This Blessed Place
As we approach Easter, I got to thinking about places of worship and the blessings we receive there. I had an experience recently at a church that I will never forget.
For a number of years, my family has vacationed on lovely Hilton Head Island, South Carolina. Quite often I have had occasion to pass by The Church of the Cross in nearby Bluffton, located as it is near the charming old town restaurants, shops and marina that we frequent. I am always drawn in. The church is just so beautiful there on the banks of May River, a beacon, a picture postcard.
My dear friend Loralee and I took a spur of the moment, late-winter trip to South Carolina recently. It was the first anniversary of her mother’s death and I was facing major unsettling change in my life. We felt the ocean and some time together would be peaceful and healing. I guess our feeling somber and grateful at the same time, led us to worship that Sunday. I was finally presented with an opportunity to visit this church I had so long admired.
There are days in life…that completely exceed expectations. This Sunday was such a day. The Church of the Cross is as beautiful on the inside as it is on the outside, literally and figuratively.
As we were seated and settled in, we expressed our quiet greetings to those around us and were met with smiles and cheerful hellos. We had some time to take in our surroundings.
There are spaces in this world…that just seem special…they seem blessed. The morning sun sifted through the sanctuary and fell on us. I had read that the church celebrated its 150th birthday in 2004 and is on the National Register of Historic Places. This stalwart edifice has survived a lot in its lifetime, including the Civil War. I could feel the history in the old well-loved pews, antique altar, the rose-colored stained-glass windows and exposed beams. The fanned arches above the high windows mimic the fans of the palmetto trees that make South Carolina the Palmetto State.
I love the church’s mission statement: We are rooted in the past, sheltering the present, reaching out to the future, and empowered by the God of the Ages.
As the hour for worship drew near, Pastor Juan Rivera moved up and down the aisles greeting every single person. Pastor Juan is an exuberant, smiling, benevolent presence who I felt immediately was a man of God.
The Church of the Cross is an Anglican church, and I had never experienced an Anglican service. I felt a commonality with a lot of the familiar liturgies of my own Methodist service, as well as similarities to the Catholic services I have attended with my husband and his family. I loved looking at the familiar church bulletin, outlining the service as well as the weekly events at the church: The social activities, the Sunday School and church choir practice, members ill and in need of prayer, all the goings-on of this church family, were much like my church at home. It made me smile. I loved that the hymns we would sing were all familiar to me.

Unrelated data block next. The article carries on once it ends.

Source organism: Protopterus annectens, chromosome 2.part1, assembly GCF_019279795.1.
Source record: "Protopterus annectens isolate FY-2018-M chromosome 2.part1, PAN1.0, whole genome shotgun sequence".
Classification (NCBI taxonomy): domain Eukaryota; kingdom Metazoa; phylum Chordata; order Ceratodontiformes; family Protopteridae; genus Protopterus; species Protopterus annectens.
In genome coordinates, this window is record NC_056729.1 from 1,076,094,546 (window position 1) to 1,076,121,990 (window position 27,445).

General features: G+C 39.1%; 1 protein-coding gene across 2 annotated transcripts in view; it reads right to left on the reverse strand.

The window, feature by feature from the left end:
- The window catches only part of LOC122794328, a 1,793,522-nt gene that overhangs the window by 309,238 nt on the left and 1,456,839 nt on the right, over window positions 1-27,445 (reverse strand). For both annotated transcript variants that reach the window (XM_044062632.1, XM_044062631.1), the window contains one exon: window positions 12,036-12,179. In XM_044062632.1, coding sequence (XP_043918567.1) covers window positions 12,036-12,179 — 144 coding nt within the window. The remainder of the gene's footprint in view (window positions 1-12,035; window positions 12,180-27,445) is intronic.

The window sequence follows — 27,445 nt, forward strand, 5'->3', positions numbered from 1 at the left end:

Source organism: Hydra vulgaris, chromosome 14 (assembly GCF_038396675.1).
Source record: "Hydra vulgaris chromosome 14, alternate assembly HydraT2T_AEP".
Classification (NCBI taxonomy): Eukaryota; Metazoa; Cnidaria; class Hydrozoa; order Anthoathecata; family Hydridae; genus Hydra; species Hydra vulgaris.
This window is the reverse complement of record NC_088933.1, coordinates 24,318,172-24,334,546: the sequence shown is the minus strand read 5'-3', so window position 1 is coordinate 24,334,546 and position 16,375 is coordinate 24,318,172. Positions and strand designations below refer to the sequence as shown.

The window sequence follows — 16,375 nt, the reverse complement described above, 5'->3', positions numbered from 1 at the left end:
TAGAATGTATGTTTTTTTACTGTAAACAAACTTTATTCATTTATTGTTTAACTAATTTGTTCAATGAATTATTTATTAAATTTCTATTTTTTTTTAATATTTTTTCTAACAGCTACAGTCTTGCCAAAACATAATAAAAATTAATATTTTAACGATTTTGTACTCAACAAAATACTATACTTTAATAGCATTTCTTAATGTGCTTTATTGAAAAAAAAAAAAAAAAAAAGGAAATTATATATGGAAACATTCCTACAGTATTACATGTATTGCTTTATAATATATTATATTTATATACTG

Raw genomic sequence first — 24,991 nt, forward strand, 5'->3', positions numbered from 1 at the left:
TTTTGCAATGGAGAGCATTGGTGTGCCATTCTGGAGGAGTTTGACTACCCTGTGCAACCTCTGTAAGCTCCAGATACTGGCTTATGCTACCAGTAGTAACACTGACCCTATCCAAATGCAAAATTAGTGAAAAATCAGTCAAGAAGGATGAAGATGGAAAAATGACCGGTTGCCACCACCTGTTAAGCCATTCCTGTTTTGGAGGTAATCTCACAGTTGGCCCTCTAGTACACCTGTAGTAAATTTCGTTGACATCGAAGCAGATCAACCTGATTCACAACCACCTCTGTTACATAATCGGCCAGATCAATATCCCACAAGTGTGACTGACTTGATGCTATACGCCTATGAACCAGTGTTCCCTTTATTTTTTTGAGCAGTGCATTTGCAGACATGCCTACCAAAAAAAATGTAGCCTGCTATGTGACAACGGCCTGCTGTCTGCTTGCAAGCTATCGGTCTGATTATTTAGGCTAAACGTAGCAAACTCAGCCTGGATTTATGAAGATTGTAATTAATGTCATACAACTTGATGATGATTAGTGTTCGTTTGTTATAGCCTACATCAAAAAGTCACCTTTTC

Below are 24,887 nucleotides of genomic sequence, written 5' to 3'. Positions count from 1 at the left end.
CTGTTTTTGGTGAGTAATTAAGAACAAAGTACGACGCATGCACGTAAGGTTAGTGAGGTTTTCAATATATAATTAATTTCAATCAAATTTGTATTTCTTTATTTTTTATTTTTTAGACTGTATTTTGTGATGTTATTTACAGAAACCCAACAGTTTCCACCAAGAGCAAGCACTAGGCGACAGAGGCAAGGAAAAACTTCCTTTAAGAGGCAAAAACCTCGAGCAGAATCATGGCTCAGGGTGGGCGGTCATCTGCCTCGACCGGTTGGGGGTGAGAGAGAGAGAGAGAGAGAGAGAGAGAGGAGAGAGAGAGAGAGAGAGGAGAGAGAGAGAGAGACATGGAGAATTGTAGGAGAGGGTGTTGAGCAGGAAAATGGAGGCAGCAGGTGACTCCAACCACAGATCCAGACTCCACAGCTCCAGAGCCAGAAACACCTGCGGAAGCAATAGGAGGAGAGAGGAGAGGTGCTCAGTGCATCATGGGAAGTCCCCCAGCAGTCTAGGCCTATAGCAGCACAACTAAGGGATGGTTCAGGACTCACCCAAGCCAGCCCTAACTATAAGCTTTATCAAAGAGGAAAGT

All of this familiarity was nice, and the church is gorgeous, in a spot so beautiful it is out of a movie set. But it was so much more than that. It was Pastor Juan’s words of wisdom in his sermon about navigating our troubled world following the teachings of Christ. It was that we were all friends here and we were all welcome. We were invited to take Communion and we did, gratefully.
What mattered is that I felt like God truly was present.
I love visiting South Carolina; it is my favorite beach vacation destination. When we come here it is always about relaxing: The draw is the ocean, the sun and the fun and the family togetherness. Attending church services was never on the agenda. This experience was all the more precious in that it was completely unplanned and unexpected.
At the end of the service we all filed out and Pastor Juan was at the door to greet us. He took my outstretched hand warmly in both of his and the handshake turned into a spontaneous hug. He genuinely and graciously extended the welcome on behalf of his church to visitors, newcomers, and out of towners.
Pastor Juan insisted we follow the other parishioners into the fellowship hall where the women of the church served tea and coffee and pastries. Even there, as we drank our coffee, members of the congregation made a point to speak to us and made us feel welcome.
Yes, there are days in life that stand out, that are so special and beautiful, your fellow humans are so kind and gracious, it makes you believe. I couldn’t help but think what a different world it would be if we could all come together in such a space where God is so obviously present, and then go about the rest of the week taking this spirit with us.
As we said our goodbyes and stepped out into the sunshine, Loralee and I stopped in disbelief to admire a big magnolia tree in full bloom…In January! Even for South Carolina, this seemed so unusual, so…. magical. One of the passing parishioners saw me taking a photo and he noted that the full sun upon the tree and its position, sheltered as it was against the church, caused it to bloom so early, so hopefully.
I couldn’t help but think that this was the perfect analogy for this blessed place.